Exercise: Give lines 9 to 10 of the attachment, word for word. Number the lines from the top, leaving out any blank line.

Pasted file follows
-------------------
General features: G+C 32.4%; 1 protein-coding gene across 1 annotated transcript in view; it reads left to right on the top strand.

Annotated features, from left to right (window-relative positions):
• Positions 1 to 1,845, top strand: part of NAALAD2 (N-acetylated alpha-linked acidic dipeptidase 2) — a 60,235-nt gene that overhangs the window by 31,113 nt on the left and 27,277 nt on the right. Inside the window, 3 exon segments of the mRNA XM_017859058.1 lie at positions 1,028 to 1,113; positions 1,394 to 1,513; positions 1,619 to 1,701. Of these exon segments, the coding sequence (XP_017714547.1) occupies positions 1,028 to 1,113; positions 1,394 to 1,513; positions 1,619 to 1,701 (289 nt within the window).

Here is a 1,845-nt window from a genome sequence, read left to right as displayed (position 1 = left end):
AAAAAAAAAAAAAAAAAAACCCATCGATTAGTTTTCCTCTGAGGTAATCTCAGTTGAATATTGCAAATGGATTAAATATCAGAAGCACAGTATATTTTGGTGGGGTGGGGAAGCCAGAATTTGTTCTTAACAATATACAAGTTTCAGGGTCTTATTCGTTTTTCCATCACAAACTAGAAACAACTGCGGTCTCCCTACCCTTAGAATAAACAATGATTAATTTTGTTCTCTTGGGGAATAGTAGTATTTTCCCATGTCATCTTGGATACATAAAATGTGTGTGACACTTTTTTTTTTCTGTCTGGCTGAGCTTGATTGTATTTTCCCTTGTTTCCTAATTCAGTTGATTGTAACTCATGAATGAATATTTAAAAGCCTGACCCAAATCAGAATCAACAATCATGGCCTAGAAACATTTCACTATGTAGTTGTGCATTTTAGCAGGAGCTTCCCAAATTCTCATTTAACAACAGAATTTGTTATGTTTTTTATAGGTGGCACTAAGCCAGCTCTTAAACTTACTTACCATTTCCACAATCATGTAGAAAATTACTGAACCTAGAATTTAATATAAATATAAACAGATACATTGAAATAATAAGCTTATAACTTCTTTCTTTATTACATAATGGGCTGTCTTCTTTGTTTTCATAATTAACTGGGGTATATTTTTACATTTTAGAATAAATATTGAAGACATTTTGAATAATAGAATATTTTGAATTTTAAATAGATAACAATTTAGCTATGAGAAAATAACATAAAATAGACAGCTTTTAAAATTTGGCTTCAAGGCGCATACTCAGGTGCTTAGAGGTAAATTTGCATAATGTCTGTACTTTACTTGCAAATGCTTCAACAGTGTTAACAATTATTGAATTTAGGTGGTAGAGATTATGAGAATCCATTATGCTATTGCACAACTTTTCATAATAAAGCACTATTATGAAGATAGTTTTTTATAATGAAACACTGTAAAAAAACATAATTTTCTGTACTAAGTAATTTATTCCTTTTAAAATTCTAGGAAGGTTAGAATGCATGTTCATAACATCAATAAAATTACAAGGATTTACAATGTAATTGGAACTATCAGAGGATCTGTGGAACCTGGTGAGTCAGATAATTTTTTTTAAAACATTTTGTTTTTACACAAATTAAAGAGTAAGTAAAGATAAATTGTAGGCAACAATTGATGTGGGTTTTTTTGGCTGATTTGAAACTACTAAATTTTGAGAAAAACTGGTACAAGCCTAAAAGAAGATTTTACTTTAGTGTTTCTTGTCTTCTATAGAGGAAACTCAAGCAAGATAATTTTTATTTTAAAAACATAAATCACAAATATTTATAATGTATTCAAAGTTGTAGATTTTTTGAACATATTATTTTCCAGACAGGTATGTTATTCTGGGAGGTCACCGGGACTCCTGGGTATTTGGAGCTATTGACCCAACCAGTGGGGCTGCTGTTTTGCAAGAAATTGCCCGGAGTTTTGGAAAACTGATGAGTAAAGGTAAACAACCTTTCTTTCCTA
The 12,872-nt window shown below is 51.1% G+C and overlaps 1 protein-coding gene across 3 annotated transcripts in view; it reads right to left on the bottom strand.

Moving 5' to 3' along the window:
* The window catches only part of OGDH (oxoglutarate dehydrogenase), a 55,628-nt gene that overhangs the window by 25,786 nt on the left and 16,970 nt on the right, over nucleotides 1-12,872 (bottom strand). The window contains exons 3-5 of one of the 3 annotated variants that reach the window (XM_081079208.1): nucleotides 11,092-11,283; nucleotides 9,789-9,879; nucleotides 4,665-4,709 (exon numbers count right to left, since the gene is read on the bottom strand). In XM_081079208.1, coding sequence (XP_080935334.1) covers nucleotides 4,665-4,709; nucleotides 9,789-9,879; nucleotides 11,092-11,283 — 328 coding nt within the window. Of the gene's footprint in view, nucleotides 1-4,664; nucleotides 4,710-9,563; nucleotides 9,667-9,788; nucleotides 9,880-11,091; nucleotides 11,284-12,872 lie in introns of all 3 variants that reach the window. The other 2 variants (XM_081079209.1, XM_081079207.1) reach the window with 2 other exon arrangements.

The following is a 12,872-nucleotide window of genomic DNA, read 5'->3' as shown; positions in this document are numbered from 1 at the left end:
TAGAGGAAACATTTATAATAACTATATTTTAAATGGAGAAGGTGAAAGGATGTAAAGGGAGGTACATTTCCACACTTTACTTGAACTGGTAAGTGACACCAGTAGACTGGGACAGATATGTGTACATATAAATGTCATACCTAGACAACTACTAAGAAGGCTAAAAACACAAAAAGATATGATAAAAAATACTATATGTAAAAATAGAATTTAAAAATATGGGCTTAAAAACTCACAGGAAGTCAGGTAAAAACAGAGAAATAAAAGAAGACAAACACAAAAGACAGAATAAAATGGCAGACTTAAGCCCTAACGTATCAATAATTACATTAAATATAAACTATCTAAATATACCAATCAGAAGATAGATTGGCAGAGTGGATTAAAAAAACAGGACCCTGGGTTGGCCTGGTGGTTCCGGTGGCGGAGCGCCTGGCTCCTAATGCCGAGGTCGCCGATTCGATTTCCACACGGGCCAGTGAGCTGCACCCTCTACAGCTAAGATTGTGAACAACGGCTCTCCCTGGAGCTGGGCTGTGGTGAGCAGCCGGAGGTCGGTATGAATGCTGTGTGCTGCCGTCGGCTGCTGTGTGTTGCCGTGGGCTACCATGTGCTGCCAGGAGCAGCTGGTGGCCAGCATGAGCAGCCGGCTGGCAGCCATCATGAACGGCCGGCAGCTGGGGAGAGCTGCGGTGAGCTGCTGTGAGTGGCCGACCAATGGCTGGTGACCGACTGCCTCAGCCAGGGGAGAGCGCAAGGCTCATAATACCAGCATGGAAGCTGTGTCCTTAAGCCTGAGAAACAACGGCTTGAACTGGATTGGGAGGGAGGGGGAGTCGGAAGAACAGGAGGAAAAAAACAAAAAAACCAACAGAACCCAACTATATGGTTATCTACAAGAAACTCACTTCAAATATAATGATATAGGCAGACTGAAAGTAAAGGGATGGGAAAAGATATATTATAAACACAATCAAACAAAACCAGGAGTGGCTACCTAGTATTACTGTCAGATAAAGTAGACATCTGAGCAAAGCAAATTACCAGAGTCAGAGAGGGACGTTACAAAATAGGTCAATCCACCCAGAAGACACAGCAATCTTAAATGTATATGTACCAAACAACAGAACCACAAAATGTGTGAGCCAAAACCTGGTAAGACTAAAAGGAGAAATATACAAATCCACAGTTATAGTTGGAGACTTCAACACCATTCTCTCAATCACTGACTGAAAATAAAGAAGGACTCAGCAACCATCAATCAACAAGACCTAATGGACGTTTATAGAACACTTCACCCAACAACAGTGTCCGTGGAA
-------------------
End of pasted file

The following is a 12,872-nucleotide window of genomic DNA, read 5'->3' as shown; positions in this document are numbered from 1 at the left end:
TAGAGGAAACATTTATAATAACTATATTTTAAATGGAGAAGGTGAAAGGATGTAAAGGGAGGTACATTTCCACACTTTACTTGAACTGGTAAGTGACACCAGTAGACTGGGACAGATATGTGTACATATAAATGTCATACCTAGACAACTACTAAGAAGGCTAAAAACACAAAAAGATATGATAAAAAATACTATATGTAAAAATAGAATTTAAAAATATGGGCTTAAAAACTCACAGGAAGTCAGGTAAAAACAGAGAAATAAAAGAAGACAAACACAAAAGACAGAATAAAATGGCAGACTTAAGCCCTAACGTATCAATAATTACATTAAATATAAACTATCTAAATATACCAATCAGAAGATAGATTGGCAGAGTGGATTAAAAAAACAGGACCCTGGGTTGGCCTGGTGGTTCCGGTGGCGGAGCGCCTGGCTCCTAATGCCGAGGTCGCCGATTCGATTTCCACACGGGCCAGTGAGCTGCACCCTCTACAGCTAAGATTGTGAACAACGGCTCTCCCTGGAGCTGGGCTGTGGTGAGCAGCCGGAGGTCGGTATGAATGCTGTGTGCTGCCGTCGGCTGCTGTGTGTTGCCGTGGGCTACCATGTGCTGCCAGGAGCAGCTGGTGGCCAGCATGAGCAGCCGGCTGGCAGCCATCATGAACGGCCGGCAGCTGGGGAGAGCTGCGGTGAGCTGCTGTGAGTGGCCGACCAATGGCTGGTGACCGACTGCCTCAGCCAGGGGAGAGCGCAAGGCTCATAATACCAGCATGGAAGCTGTGTCCTTAAGCCTGAGAAACAACGGCTTGAACTGGATTGGGAGGGAGGGGGAGTCGGAAGAACAGGAGGAAAAAAACAAAAAAACCAACAGAACCCAACTATATGGTTATCTACAAGAAACTCACTTCAAATATAATGATATAGGCAGACTGAAAGTAAAGGGATGGGAAAAGATATATTATAAACACAATCAAACAAAACCAGGAGTGGCTACCTAGTATTACTGTCAGATAAAGTAGACATCTGAGCAAAGCAAATTACCAGAGTCAGAGAGGGACGTTACAAAATAGGTCAATCCACCCAGAAGACACAGCAATCTTAAATGTATATGTACCAAACAACAGAACCACAAAATGTGTGAGCCAAAACCTGGTAAGACTAAAAGGAGAAATATACAAATCCACAGTTATAGTTGGAGACTTCAACACCATTCTCTCAATCACTGACTGAAAATAAAGAAGGACTCAGCAACCATCAATCAACAAGACCTAATGGACGTTTATAGAACACTTCACCCAACAACAGTGTCCGTGGAA